Are You Washing Your Whites Wrong?
Ever wonder how that rule about only wearing white between Memorial Day and Labor Day came to be? Some people chalk it up to practicality: white clothes help keep you cool and are therefore more appropriate in summer. Others like TIME attribute it to old-fashioned snobbery, a meaningless “rule” made up by an elitist class hoping to set themselves apart from the growing throngs of “new money” families working their way up the ranks.
I don’t buy either of these explanations.
My personal theory: dry-cleaning conspiracy. I simply refuse to believe that white-clothing season just happens to correspond to grass-stain season, barbecue-sauce season, and sweaty, stinky armpit season.
Keeping white clothes white is difficult year-round, but there’s no denying that summer brings its own unique set of challenges. Luckily, this handy guide can help ensure white clothing stays white, bright, and stain-free all the way to Labor Day (and beyond).
Tip 1: Sort, Sort, and Sort Again.
Recommended by: the domestic gurus at Martha Stewart
Most people know that white clothes should ideally be washed separately from colored garments. The reasoning for this is fairly simple: dye from colored clothing can be released into the wash water, resulting in stains.
But the same basic principle applies to whites that are varying degrees of dirty. Throw some really dirty white socks in with some relatively clean white socks, for example, and instead of ending up with a load of clean socks, it’s possible to end up with a load of socks that are all kind of dingy. For best results, separate once for color, once for fabric type, and once for soil level.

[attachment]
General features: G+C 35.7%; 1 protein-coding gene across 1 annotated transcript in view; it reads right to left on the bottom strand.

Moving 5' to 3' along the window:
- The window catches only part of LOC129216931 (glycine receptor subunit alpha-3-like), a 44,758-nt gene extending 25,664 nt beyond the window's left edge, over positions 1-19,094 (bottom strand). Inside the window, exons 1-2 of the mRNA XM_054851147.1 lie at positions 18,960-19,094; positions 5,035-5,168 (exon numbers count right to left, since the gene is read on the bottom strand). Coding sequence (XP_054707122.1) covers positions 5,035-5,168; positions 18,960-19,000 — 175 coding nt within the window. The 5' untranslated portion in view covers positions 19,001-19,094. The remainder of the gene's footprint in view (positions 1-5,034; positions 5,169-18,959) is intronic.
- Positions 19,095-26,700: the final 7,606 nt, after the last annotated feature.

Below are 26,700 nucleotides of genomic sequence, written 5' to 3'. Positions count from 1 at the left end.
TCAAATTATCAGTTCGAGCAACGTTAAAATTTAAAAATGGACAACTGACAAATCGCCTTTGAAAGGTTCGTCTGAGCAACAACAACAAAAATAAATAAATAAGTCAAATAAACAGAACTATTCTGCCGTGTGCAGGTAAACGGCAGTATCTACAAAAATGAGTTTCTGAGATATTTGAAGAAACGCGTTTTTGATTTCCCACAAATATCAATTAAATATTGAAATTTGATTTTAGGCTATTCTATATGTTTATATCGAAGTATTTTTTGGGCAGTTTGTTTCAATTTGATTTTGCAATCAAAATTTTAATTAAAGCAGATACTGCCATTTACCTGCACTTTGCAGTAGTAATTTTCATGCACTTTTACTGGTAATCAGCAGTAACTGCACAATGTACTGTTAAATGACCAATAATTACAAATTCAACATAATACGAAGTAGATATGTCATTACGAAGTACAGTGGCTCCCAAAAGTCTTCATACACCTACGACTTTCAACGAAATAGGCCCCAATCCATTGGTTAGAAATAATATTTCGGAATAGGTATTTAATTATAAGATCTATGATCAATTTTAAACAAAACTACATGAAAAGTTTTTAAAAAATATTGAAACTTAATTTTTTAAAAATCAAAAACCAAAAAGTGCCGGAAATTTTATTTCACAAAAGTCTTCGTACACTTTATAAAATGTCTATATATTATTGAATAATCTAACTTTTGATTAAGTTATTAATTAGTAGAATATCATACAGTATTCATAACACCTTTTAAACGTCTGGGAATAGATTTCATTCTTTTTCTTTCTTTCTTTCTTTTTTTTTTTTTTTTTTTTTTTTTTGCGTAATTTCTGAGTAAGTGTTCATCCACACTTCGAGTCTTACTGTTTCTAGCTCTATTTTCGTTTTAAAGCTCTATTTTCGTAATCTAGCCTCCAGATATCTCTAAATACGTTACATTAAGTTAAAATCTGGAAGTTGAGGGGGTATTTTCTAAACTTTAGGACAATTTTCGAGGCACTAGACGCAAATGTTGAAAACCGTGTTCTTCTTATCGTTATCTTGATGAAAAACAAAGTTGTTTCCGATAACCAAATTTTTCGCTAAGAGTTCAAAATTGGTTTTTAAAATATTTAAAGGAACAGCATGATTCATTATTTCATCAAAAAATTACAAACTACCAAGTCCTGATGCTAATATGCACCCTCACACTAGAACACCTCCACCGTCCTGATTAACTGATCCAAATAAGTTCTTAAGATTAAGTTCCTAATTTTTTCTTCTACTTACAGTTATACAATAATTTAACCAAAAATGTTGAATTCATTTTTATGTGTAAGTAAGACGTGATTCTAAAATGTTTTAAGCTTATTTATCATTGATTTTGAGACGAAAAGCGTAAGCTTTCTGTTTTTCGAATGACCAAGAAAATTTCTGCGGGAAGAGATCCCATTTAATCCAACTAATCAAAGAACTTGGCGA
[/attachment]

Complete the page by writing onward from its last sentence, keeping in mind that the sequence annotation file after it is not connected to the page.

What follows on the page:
Tip 2: Ease Up on Detergent
Recommended by: the laundry room experts at About Home
Those fill markers on the detergent cap? Turns out they’re actually pretty important. Using more soap might seem like it would translate to cleaner clothes, but that isn’t necessarily the case. In fact, it can lead to the exact opposite. Using too much detergent can actually cause a filmy buildup on fabric fibers that attracts more dirt to the clothing.
Of course, the too-much-soap conundrum can also plague colored clothes, too; it’s just likely to be far more noticeable on whites.
Tip 3: Skip the Bleach
Recommended by: grandparents, all the grandparents.
Most people rely on bleach to keep whites looking pure and bright, but that may not be the best decision. Bleach can actually react with certain fabrics and make them appear gray or yellow.
If that seems to be happening, consider a bleach alternative such as white vinegar, lemon juice, or baking soda. All have natural bleaching properties and are less likely to discolor non-cotton fabrics. And, as an added bonus, some of them also do wonders for underarm stains and/or hard-water stains.
Tip 4: Let it All Hang Out
Recommended by: Laguna Beach star-turned-lifestyle-guru Lauren Conrad
Hanging laundry outside doesn’t just make clothes smell better—it can make white clothing look better, too. The sun’s ultraviolet rays have a bleaching effect on colors (read: stains), making line-drying outdoors a great solution. And, as an added bonus, it costs a lot less than using the dryer.
Tip 5: To Stay White, Go Blue
Recommended by: Better Homes and Gardens
Bluing agent is commonly used by clothing manufacturers in order to make white clothes appear more white, and can be found in most grocery-store laundry aisles. The formula literally adds a touch of blue dye to the wash water, which is then removed during the rinse cycle. The blue helps counteract any yellowing that may be present on the fabric so that clothing appears whiter and brighter to the eye.
Photo illustration by Mark Mills, Groupon